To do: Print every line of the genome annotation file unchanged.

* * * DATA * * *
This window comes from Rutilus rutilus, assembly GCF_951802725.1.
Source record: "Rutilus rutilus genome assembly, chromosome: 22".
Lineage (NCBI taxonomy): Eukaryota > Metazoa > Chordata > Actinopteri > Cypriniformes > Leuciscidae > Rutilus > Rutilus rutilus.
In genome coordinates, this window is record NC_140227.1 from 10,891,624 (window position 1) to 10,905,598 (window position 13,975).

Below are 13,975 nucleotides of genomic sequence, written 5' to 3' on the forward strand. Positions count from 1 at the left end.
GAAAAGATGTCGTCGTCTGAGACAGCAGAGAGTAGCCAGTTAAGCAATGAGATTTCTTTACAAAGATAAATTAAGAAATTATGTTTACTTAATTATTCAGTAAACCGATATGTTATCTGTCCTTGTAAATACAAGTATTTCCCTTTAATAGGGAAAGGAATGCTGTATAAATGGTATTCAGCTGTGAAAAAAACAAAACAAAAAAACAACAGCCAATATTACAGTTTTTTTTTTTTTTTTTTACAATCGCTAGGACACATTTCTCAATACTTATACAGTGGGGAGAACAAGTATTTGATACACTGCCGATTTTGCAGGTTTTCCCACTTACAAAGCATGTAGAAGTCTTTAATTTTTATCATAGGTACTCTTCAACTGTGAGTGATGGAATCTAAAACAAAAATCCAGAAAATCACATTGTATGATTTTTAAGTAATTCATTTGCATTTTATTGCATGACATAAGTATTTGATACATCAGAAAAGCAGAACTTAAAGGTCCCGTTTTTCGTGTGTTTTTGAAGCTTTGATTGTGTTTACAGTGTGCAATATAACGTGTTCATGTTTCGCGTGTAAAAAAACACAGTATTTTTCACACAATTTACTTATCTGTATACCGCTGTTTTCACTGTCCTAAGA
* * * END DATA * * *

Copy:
This window comes from Rutilus rutilus, assembly GCF_951802725.1.
Source record: "Rutilus rutilus genome assembly, chromosome: 22".
Lineage (NCBI taxonomy): Eukaryota > Metazoa > Chordata > Actinopteri > Cypriniformes > Leuciscidae > Rutilus > Rutilus rutilus.
In genome coordinates, this window is record NC_140227.1 from 10,891,624 (window position 1) to 10,905,598 (window position 13,975).

Below are 13,975 nucleotides of genomic sequence, written 5' to 3' on the forward strand. Positions count from 1 at the left end.
GAAAAGATGTCGTCGTCTGAGACAGCAGAGAGTAGCCAGTTAAGCAATGAGATTTCTTTACAAAGATAAATTAAGAAATTATGTTTACTTAATTATTCAGTAAACCGATATGTTATCTGTCCTTGTAAATACAAGTATTTCCCTTTAATAGGGAAAGGAATGCTGTATAAATGGTATTCAGCTGTGAAAAAAACAAAACAAAAAAACAACAGCCAATATTACAGTTTTTTTTTTTTTTTTTTACAATCGCTAGGACACATTTCTCAATACTTATACAGTGGGGAGAACAAGTATTTGATACACTGCCGATTTTGCAGGTTTTCCCACTTACAAAGCATGTAGAAGTCTTTAATTTTTATCATAGGTACTCTTCAACTGTGAGTGATGGAATCTAAAACAAAAATCCAGAAAATCACATTGTATGATTTTTAAGTAATTCATTTGCATTTTATTGCATGACATAAGTATTTGATACATCAGAAAAGCAGAACTTAAAGGTCCCGTTTTTCGTGTGTTTTTGAAGCTTTGATTGTGTTTACAGTGTGCAATATAACGTGTTCATGTTTCGCGTGTAAAAAAACACAGTATTTTTCACACAATTTACTTATCTGTATACCGCTGTTTTCACTGTCCTAAGA